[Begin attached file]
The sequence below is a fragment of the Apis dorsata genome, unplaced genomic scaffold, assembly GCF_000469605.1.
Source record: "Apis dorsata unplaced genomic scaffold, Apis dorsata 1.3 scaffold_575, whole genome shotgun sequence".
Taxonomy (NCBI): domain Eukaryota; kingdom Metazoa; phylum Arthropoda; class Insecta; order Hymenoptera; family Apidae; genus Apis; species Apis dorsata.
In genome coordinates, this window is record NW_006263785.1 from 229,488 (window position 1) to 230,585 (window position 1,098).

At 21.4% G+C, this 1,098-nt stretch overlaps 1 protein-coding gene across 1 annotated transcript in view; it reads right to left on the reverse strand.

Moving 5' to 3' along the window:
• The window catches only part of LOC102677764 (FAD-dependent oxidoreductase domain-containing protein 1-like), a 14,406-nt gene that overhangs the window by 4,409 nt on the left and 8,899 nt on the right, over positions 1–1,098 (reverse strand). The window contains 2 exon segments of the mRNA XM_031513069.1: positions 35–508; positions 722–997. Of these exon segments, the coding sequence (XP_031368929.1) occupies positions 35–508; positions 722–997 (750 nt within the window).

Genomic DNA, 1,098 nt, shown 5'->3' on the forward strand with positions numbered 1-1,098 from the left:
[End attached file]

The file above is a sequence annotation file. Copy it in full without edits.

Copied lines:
The sequence below is a fragment of the Apis dorsata genome, unplaced genomic scaffold, assembly GCF_000469605.1.
Source record: "Apis dorsata unplaced genomic scaffold, Apis dorsata 1.3 scaffold_575, whole genome shotgun sequence".
Taxonomy (NCBI): domain Eukaryota; kingdom Metazoa; phylum Arthropoda; class Insecta; order Hymenoptera; family Apidae; genus Apis; species Apis dorsata.
In genome coordinates, this window is record NW_006263785.1 from 229,488 (window position 1) to 230,585 (window position 1,098).

At 21.4% G+C, this 1,098-nt stretch overlaps 1 protein-coding gene across 1 annotated transcript in view; it reads right to left on the reverse strand.

Moving 5' to 3' along the window:
• The window catches only part of LOC102677764 (FAD-dependent oxidoreductase domain-containing protein 1-like), a 14,406-nt gene that overhangs the window by 4,409 nt on the left and 8,899 nt on the right, over positions 1–1,098 (reverse strand). The window contains 2 exon segments of the mRNA XM_031513069.1: positions 35–508; positions 722–997. Of these exon segments, the coding sequence (XP_031368929.1) occupies positions 35–508; positions 722–997 (750 nt within the window).

Genomic DNA, 1,098 nt, shown 5'->3' on the forward strand with positions numbered 1-1,098 from the left: